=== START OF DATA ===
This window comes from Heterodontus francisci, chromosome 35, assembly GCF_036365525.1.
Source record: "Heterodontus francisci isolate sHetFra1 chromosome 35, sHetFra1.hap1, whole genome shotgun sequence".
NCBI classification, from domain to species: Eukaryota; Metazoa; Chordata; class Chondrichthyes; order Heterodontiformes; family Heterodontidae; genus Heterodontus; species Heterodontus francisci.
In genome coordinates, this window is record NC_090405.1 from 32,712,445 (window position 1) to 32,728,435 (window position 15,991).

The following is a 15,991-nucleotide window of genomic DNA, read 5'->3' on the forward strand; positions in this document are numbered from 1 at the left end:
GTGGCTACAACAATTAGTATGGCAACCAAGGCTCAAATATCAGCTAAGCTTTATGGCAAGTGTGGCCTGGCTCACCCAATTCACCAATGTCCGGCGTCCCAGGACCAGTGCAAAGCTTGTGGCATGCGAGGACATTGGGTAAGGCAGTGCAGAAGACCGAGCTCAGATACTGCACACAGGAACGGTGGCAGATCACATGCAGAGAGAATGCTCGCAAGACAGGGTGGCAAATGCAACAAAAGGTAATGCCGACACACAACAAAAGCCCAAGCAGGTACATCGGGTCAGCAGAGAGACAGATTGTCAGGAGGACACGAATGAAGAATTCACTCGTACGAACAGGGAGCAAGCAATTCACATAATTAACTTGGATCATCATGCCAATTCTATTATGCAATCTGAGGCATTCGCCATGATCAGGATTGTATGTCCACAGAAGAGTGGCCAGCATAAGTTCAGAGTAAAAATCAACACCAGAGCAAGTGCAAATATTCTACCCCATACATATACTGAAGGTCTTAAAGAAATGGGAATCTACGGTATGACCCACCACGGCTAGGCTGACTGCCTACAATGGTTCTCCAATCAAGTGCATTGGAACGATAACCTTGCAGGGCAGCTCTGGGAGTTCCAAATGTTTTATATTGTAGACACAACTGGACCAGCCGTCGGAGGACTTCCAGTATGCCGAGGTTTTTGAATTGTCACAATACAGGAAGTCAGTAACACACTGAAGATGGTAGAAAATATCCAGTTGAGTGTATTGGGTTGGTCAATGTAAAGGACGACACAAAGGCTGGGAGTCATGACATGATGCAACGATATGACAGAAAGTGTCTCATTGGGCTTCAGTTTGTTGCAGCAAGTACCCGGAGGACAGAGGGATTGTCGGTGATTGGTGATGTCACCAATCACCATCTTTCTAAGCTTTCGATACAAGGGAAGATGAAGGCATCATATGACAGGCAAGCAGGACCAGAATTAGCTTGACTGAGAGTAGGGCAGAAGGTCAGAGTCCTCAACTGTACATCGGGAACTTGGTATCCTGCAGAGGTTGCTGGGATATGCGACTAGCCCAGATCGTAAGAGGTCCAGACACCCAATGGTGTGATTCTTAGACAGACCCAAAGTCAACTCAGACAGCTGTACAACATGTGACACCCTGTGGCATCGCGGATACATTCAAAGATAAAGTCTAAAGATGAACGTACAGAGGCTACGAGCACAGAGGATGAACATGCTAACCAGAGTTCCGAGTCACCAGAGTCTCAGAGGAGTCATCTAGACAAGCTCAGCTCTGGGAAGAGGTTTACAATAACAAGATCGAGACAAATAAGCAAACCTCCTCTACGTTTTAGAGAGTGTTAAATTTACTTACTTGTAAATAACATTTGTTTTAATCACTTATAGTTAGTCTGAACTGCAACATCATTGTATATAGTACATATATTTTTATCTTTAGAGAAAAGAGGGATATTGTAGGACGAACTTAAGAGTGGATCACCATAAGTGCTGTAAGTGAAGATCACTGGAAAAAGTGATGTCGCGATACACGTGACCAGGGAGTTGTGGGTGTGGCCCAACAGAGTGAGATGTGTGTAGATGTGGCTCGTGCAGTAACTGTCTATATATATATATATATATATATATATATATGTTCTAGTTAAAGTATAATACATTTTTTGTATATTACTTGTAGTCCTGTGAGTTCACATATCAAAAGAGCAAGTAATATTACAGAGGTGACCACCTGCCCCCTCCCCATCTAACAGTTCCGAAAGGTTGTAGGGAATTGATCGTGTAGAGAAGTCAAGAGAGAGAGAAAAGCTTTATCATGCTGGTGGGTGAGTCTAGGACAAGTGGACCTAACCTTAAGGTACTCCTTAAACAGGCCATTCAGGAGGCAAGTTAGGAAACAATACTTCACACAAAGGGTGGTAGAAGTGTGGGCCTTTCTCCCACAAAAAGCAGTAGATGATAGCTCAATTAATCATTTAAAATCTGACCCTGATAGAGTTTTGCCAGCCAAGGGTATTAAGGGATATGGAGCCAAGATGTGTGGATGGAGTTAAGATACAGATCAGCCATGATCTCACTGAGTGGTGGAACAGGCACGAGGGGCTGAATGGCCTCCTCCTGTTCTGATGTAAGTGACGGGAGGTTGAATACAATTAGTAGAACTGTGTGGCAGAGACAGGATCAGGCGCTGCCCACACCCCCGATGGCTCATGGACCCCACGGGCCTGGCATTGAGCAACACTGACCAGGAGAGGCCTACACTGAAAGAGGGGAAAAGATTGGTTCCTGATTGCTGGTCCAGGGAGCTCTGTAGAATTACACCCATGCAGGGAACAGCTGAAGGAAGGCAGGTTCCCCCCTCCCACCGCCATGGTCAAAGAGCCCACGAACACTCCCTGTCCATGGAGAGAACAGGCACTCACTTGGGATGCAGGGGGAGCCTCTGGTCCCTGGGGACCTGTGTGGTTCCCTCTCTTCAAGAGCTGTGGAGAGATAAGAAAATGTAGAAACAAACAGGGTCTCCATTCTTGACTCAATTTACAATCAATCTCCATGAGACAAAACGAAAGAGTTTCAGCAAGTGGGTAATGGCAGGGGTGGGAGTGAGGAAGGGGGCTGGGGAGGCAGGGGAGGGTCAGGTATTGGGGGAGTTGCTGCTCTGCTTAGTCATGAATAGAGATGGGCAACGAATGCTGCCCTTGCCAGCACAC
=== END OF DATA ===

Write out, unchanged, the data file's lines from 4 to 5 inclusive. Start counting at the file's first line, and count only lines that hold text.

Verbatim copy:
In genome coordinates, this window is record NC_090405.1 from 32,712,445 (window position 1) to 32,728,435 (window position 15,991).

The following is a 15,991-nucleotide window of genomic DNA, read 5'->3' on the forward strand; positions in this document are numbered from 1 at the left end: